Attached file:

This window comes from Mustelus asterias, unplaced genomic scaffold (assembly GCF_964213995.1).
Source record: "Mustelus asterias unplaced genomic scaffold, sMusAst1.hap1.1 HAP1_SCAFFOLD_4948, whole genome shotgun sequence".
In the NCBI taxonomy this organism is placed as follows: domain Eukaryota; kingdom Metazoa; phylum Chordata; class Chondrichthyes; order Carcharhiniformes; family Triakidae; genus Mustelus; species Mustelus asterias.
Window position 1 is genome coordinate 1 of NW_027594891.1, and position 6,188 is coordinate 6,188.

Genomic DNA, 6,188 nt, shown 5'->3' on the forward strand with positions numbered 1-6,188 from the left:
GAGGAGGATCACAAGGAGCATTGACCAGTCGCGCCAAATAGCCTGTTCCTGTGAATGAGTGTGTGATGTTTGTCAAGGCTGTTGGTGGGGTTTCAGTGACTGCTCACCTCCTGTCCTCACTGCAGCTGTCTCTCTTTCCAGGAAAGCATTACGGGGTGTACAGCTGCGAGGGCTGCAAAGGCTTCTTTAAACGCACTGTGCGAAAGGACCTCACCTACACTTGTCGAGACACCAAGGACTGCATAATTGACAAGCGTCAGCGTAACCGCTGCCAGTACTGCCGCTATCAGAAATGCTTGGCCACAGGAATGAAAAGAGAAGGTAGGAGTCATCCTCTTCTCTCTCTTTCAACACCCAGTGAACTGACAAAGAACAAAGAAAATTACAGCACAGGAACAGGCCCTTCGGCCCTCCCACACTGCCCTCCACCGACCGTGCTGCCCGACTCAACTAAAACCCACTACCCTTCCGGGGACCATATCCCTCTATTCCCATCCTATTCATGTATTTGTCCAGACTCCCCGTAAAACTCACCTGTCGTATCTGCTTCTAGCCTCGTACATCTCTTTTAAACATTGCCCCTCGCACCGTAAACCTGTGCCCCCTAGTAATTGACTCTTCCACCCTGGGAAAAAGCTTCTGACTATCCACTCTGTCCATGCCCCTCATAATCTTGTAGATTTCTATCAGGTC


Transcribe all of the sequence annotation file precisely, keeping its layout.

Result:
This window comes from Mustelus asterias, unplaced genomic scaffold (assembly GCF_964213995.1).
Source record: "Mustelus asterias unplaced genomic scaffold, sMusAst1.hap1.1 HAP1_SCAFFOLD_4948, whole genome shotgun sequence".
In the NCBI taxonomy this organism is placed as follows: domain Eukaryota; kingdom Metazoa; phylum Chordata; class Chondrichthyes; order Carcharhiniformes; family Triakidae; genus Mustelus; species Mustelus asterias.
Window position 1 is genome coordinate 1 of NW_027594891.1, and position 6,188 is coordinate 6,188.

Genomic DNA, 6,188 nt, shown 5'->3' on the forward strand with positions numbered 1-6,188 from the left:
GAGGAGGATCACAAGGAGCATTGACCAGTCGCGCCAAATAGCCTGTTCCTGTGAATGAGTGTGTGATGTTTGTCAAGGCTGTTGGTGGGGTTTCAGTGACTGCTCACCTCCTGTCCTCACTGCAGCTGTCTCTCTTTCCAGGAAAGCATTACGGGGTGTACAGCTGCGAGGGCTGCAAAGGCTTCTTTAAACGCACTGTGCGAAAGGACCTCACCTACACTTGTCGAGACACCAAGGACTGCATAATTGACAAGCGTCAGCGTAACCGCTGCCAGTACTGCCGCTATCAGAAATGCTTGGCCACAGGAATGAAAAGAGAAGGTAGGAGTCATCCTCTTCTCTCTCTTTCAACACCCAGTGAACTGACAAAGAACAAAGAAAATTACAGCACAGGAACAGGCCCTTCGGCCCTCCCACACTGCCCTCCACCGACCGTGCTGCCCGACTCAACTAAAACCCACTACCCTTCCGGGGACCATATCCCTCTATTCCCATCCTATTCATGTATTTGTCCAGACTCCCCGTAAAACTCACCTGTCGTATCTGCTTCTAGCCTCGTACATCTCTTTTAAACATTGCCCCTCGCACCGTAAACCTGTGCCCCCTAGTAATTGACTCTTCCACCCTGGGAAAAAGCTTCTGACTATCCACTCTGTCCATGCCCCTCATAATCTTGTAGATTTCTATCAGGTC